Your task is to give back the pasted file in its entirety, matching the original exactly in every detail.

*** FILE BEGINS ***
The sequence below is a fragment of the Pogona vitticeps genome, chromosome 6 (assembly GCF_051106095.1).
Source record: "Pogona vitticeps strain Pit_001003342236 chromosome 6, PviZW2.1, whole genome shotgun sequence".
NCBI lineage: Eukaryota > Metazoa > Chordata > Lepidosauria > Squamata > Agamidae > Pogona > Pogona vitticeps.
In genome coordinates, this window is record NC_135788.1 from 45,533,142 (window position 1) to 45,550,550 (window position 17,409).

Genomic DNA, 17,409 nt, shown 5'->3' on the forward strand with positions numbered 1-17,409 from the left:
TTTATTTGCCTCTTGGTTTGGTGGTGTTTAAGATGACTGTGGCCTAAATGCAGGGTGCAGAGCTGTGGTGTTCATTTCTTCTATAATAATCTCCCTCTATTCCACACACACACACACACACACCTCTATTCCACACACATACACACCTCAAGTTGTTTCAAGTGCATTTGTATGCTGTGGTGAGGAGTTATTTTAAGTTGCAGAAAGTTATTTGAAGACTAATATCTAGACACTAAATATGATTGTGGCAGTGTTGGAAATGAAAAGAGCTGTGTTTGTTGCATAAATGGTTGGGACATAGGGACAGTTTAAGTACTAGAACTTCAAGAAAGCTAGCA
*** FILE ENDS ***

The sequence below is a fragment of the Pogona vitticeps genome, chromosome 6 (assembly GCF_051106095.1).
Source record: "Pogona vitticeps strain Pit_001003342236 chromosome 6, PviZW2.1, whole genome shotgun sequence".
NCBI lineage: Eukaryota > Metazoa > Chordata > Lepidosauria > Squamata > Agamidae > Pogona > Pogona vitticeps.
In genome coordinates, this window is record NC_135788.1 from 45,533,142 (window position 1) to 45,550,550 (window position 17,409).

Genomic DNA, 17,409 nt, shown 5'->3' on the forward strand with positions numbered 1-17,409 from the left:
TTTATTTGCCTCTTGGTTTGGTGGTGTTTAAGATGACTGTGGCCTAAATGCAGGGTGCAGAGCTGTGGTGTTCATTTCTTCTATAATAATCTCCCTCTATTCCACACACACACACACACACACCTCTATTCCACACACATACACACCTCAAGTTGTTTCAAGTGCATTTGTATGCTGTGGTGAGGAGTTATTTTAAGTTGCAGAAAGTTATTTGAAGACTAATATCTAGACACTAAATATGATTGTGGCAGTGTTGGAAATGAAAAGAGCTGTGTTTGTTGCATAAATGGTTGGGACATAGGGACAGTTTAAGTACTAGAACTTCAAGAAAGCTAGCA